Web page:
Over the last few weeks, the price of live hogs in Vietnam has fallen, causing livestock groups to suffer losses. In the north, prices have fallen to lower than $2.15 per kg, a two-year low. In the central and southern regions, the price is around $2.20.
The cost of breeding pigs in household farmsteads is about $2.60 per kg, and around $2.15 for big husbandry companies that cover all farming stages from animal feed and seeding to slaughtering. Accordingly, farmers are suffering heavy losses, while big companies like C.P. Vietnam, Japfa Vietnam, CJ, Masan, and Dabaco cannot gain profits.
|All options on the table as livestock firms take on losses, photo shutterstock |
Towards the end of last year, many pig breeding enterprises reported losses or retreating profits over the same period. According to a February statement, local giant Dabaco saw a loss of more than $3.4 million in the fourth quarter of 2022, while it earned nearly $4.87 million in profit in the same period in 2021. The COVID-19 pandemic, the decline in live hog prices, and the fall in demand have greatly affected business.
Chilled meat giant Masan MeatLife reported a loss of more than $7.4 million in the last quarter of 2022, meaning a loss for the whole of the year of over $10 million. The company has not produced animal feed since the end of 2021, instead paying attention to meat branding.
Nguyen Cong Bac, director of Loc Phat BLLT Livestock JSC in the northern province of Son La, said that he sells 2,000-2,500 pigs every month and at current prices, the company loses as much as $65,000 per month. He said that he has never been in such a difficult situation before, despite working as a pig farmer for over 20 years.
“The barn has been built and we have to pay interest of loans at the bank. If we scale down the sow herd, it is too costly to raise it again later. So despite the low selling price, I still have to maintain the pig herd,” Bac said.
Nguyen Duc Trong, vice chairman of the Vietnam Association of Farms and Agricultural Enterprises, recommended that farmers consider re-herding. “Farmers should strengthen links in a professional livestock chain and ensure biosecurity as well as stable product output,” he said.
Animal feed accounts for up to 70 per cent of input costs. When the selling price of hogs falls, farmers try to cut input costs. So, Trong suggested farmers should actively find domestic sources of animal feed to reduce costs.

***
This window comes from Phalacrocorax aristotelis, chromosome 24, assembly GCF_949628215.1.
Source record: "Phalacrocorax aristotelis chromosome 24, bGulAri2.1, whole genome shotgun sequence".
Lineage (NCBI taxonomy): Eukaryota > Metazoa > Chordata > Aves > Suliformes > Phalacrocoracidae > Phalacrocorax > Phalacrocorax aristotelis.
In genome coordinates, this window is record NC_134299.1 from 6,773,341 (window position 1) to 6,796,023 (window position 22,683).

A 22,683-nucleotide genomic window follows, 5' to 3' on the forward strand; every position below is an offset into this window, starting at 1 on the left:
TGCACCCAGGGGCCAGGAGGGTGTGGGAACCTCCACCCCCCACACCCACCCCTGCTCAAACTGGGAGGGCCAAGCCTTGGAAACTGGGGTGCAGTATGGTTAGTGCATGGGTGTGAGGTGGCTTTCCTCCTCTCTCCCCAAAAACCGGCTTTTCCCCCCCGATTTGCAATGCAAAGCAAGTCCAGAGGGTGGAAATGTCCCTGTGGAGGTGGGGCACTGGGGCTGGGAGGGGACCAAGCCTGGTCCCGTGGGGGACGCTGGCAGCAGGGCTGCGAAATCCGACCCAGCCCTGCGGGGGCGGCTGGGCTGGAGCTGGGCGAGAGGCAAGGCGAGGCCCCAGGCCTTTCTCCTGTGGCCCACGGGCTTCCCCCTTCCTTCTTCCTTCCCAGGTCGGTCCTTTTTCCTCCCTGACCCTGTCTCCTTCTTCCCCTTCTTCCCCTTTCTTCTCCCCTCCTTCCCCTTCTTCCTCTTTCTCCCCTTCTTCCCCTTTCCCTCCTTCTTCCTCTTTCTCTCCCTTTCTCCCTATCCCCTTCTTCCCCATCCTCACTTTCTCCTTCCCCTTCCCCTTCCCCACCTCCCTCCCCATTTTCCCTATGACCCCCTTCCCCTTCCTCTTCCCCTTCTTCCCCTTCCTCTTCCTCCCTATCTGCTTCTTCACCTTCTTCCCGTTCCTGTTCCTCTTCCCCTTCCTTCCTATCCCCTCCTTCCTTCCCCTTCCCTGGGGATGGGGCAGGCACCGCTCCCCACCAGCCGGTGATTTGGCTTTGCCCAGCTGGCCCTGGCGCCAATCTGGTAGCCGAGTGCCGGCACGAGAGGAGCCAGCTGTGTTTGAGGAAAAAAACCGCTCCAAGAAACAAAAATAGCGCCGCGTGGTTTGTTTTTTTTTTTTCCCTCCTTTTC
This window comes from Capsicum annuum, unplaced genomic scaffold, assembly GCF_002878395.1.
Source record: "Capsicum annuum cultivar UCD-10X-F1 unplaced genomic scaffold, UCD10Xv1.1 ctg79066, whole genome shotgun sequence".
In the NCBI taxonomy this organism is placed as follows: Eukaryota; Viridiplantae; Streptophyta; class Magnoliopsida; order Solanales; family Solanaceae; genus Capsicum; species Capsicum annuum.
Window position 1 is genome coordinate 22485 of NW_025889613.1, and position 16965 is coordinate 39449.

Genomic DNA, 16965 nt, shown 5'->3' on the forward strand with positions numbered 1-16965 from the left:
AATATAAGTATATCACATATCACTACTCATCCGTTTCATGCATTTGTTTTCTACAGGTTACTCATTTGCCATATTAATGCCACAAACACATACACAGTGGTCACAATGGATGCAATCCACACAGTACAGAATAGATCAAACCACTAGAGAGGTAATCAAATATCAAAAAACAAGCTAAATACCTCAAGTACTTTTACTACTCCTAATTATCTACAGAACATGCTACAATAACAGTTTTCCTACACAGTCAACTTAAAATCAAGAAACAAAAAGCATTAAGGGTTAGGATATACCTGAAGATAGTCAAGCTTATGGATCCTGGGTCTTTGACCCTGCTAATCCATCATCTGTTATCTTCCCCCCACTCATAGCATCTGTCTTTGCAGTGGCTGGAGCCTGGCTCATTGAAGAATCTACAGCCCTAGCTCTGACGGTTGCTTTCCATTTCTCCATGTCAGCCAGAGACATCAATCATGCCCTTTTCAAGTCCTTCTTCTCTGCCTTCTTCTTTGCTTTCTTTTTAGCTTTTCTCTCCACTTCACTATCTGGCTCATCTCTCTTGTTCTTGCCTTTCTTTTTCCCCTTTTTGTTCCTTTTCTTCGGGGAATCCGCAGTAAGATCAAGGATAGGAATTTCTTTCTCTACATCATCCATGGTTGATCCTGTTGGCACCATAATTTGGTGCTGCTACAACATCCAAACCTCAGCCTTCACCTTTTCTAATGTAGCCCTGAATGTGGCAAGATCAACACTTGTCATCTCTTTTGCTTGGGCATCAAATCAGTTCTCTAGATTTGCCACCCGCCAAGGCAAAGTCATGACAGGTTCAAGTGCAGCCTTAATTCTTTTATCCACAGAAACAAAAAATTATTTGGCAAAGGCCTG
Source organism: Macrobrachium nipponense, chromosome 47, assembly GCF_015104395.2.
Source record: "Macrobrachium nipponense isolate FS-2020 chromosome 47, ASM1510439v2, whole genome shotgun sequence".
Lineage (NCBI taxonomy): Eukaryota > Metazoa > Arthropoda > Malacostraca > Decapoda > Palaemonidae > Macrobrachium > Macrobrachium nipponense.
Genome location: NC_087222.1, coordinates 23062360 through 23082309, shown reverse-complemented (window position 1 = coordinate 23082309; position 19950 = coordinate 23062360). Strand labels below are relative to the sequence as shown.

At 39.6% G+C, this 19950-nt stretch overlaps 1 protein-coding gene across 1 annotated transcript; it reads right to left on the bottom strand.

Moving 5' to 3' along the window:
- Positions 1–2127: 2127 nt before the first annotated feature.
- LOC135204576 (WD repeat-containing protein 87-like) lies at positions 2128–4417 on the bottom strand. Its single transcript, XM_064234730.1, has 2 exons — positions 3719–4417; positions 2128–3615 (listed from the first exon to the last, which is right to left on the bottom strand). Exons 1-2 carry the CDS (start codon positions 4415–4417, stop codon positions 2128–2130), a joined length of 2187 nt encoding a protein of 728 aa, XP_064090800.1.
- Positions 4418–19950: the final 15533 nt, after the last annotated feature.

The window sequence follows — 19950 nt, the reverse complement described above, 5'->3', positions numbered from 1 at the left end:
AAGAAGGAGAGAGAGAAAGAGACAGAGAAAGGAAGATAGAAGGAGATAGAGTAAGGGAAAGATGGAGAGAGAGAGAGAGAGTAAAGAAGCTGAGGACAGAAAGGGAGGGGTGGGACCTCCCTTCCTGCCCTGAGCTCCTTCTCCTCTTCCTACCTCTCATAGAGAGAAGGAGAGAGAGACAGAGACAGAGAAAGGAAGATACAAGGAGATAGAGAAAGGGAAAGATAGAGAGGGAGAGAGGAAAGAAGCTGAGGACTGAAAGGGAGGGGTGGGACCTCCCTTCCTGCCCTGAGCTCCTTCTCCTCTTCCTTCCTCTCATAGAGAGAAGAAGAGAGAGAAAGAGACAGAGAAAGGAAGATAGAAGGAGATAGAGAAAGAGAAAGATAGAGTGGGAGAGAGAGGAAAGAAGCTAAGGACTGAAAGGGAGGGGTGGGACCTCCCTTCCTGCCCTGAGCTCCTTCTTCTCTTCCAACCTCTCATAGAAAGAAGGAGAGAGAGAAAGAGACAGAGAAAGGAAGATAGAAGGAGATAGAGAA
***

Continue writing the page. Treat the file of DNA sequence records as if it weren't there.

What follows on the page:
According to the Ministry of Agriculture and Rural Development, in 2022, the output of live meat was about 7.05 million tonnes, including 474,300 tonnes of live beef, up 3.5 per cent on-year; 4.4 million tonnes of live hogs, up 5.9 per cent; and two million tonnes of poultry meat, up 4.5 per cent.
In addition, Vietnam spent about $1.5 billion importing meat, meat by-products, and related produce in 2022, up 9.1 per cent on-year.
Nguyen Xuan Duong, chairman of the Animal Husbandry Association of Vietnam, said that both domestic and imported food supplies increased, while the purchasing demand reported a small downtrend due to inflation. Increased consumption of chicken, seafood, and beef led to the sharp dip in the price of pigs.
“Looking at actual consumption, pork prices may continue falling and stay at a low level for the next few months, then gradually increase if purchasing power improves and the economy recovers,” he said.
At last week’s Vietnam Business Forum, the European Chamber of Commerce in Vietnam (EuroCham) highlighted to further utilise the EU-Vietnam Free Trade Agreement to help find new markets to overcome the current breeding woes.
“Vietnam’s government should build clear regulations and standards to apply to both local and export products. At the very least, agricultural products should be traceable and ensure food safety and hygiene to be able to set foot in key markets and generate more value,” EuroCham suggested.
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